The motorsport community's reaction to the inaugural Formula E race last weekend was largely positive. It had an impressive grid of drivers, some decent racing, and we were even treated to a grandstand finish as Nico Prost pitched Nick Heidfeld into a terrifying final-corner accident.
There were a few inevitable teething issues. The fact that drivers must change car mid-race looks ridiculous and does nothing to enhance the series' green credentials. However this is a short-term solution; in a few years time, the technology should have moved on sufficiently to allow for one car to last a full race.
But one of the main complaints about the series is something they dreamt up all by themselves: Fan Boost. To get closer to the action, the viewing public is able to vote for their favourite driver, with the top three each receiving a five-second power boost during the race.
Precious few fans seem to think this is a good idea; even those who voted appeared to do so for the novelty value.
And aside from the three winners being announced on Saturday, it seemed to go unmentioned during the race. You would think that, having implemented the system, there would be more noise made about it; you would think that we might be told when the winning drivers were using their Fan Boost, so as to bring the voters closer still to the action. Ultimately Fan Boost felt contrived, like something dreamt up by a focus group who don't know a great deal about motor racing.
Nevertheless, Formula E made a bright start, despite a few flaws. But F1 shouldn't be too worried about it just yet. The current grand prix campaign has been brilliantly exciting - and only looks set to get better - with Mercedes team-mates Lewis Hamilton and Nico Rosberg battling for the title.
Add to that a monopoly on the best drivers, teams and tracks, as well as heritage that you simply can't buy, and it’s clear that F1 rules the roost.
But it has its own dreadful gimmicks - namely DRS and double points at this year's Abu Dhabi season finale. Are these worse than Fan Boost, or is F1 superior in that department, too?
The biggest criticism of Fan Boost is that it's simply a popularity contest, which is absolutely not what motor racing should be about. It should be about the fastest man or woman in the best-prepared car; there should be no outside interference beyond what happens on the circuit.
It is also biased towards drivers who come from populous countries with a significant racing heritage. It is no surprise that two Brazilians (population 200 million, huge racing heritage) were among the winners this time out; conversely, it is unlikely that Sebastien Buemi of Switzlernad (population 8 million, minimal racing heritage) will ever receive it.
Let's not get entirely bogged down in negativity. Formula E's gimmick could be seen as a genuine, if slightly misguided, attempt to embrace a generation of fans who are used to seeing their will exercised on TV through voting. When you have grown up in a world where everything appears to be a talent contest, perhaps you expect sport to be the same. Formula E is reaching for a group of fans Formula 1 has not yet tapped into. Perhaps they are being very smart.
So what about F1's gimmick? In the interest of fairness, let's focus on just one, double points in Abu Dhabi. DRS is horribly artificial too, but it is at least fair. Everyone has access to the system and it is regulated by perfectly reasonable rules. While we many feel it has no place at the pinnacle of motorsport, it cannot be accused of giving anyone an unfair advantage in the way Fan Boost does.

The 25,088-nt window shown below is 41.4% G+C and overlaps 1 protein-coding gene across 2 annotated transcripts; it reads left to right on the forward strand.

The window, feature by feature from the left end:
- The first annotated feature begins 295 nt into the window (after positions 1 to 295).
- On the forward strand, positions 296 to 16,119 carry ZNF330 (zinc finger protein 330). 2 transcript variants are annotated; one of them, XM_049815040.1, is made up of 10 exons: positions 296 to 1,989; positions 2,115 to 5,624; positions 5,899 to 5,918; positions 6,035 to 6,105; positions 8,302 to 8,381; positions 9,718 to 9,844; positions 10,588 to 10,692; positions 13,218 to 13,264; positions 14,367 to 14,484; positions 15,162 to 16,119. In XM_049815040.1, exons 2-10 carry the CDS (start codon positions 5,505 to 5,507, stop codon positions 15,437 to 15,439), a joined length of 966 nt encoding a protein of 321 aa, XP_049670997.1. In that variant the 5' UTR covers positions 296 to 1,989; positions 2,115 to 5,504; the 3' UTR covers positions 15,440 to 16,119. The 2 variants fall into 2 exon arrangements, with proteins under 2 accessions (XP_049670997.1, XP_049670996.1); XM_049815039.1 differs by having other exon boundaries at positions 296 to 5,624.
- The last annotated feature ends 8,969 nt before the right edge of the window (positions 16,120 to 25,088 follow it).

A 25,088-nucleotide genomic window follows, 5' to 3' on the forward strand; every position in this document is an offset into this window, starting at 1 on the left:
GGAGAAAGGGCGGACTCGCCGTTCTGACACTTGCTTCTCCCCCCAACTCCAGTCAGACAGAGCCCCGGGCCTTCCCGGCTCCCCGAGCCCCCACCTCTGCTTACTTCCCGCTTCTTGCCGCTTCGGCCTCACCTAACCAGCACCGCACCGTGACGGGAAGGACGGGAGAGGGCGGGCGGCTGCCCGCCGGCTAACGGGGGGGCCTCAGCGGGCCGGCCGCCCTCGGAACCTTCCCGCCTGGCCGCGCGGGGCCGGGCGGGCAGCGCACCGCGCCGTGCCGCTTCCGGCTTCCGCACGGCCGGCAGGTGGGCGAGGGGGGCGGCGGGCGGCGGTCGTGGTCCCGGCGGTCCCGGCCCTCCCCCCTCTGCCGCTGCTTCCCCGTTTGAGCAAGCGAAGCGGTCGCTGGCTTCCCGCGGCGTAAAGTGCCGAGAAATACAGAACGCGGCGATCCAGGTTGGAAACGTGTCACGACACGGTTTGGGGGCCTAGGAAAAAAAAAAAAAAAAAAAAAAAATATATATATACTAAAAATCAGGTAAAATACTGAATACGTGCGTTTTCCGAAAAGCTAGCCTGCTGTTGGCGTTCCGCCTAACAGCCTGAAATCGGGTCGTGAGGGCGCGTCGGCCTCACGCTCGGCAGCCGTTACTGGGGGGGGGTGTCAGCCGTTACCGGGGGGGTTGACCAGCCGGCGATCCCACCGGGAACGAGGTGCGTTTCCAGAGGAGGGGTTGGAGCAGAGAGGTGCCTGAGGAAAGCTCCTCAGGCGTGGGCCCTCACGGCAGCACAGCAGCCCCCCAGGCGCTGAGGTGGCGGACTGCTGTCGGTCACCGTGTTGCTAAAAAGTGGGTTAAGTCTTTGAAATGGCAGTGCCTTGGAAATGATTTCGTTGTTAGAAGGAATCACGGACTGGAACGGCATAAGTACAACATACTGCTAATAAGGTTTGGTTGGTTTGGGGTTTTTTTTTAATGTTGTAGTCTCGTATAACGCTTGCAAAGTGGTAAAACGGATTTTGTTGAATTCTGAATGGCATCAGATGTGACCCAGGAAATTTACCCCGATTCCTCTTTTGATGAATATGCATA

Somehow, double points are worse still. Perhaps that is because their chief aim is nothing to do with sport. Let's drop the pretence and agree that the idea is primarily to ensure that Abu Dhabi - which pays an absolute fortune to host the season-closing grand prix - receives value for its money. Double points makes it less likely that the world title will be decided before the final race, meaning a great deal more people should tune in to see the grand prix at Yas Marina.
Put simply, it is about keeping a customer happy; the fans' views have no baring whatsoever. This has been repeatedly demonstrated throughout the season, with the F1 community consistently voicing their opposition to the change and the sport completely ignoring them. Instead they have moved to ban performance-related radio messages, a slight annoyance but nothing compared with double points.
Why? Because no one has a vested financial interest in radio messages. They are easy to ban as the only people they upset are the teams, who are expendable so long as the sanctioning fees continue flowing in from circuits. On the other hand, Bernie can not call the Abu Dhabi promoters and tell them he's ditching double points; that would be a shoddy way to treat a customer, and that is what all this is about.
Even putting the motive aside, double points becomes no less ugly. It makes Abu Dhabi the most important race of the season, a bizarre message to send which implies it is twice as important as Monaco, Monza or Spa. Indeed, you'd get more points for finishing third at Yas Marina than for winning on the streets of Monte Carlo. Surely that is not right.
It is hard not to conclude that, of the two series, F1 has adopted the worse gimmick in double points. It is worryingly cynical, emblematic of a sport that cares more about money than its fans and which has the arrogance to ignore overwhelming opposition. Fan Boost doesn't have that; it is trying, whether we agree with it or not, to include fans. Most of its detractors would probably call it silly, not cynical.
Fortunately, neither has to blight its respective series for long. But with news that Abu Dhabi will host next season's F1 finale, it is easy to believe that double points will be back for 2015.
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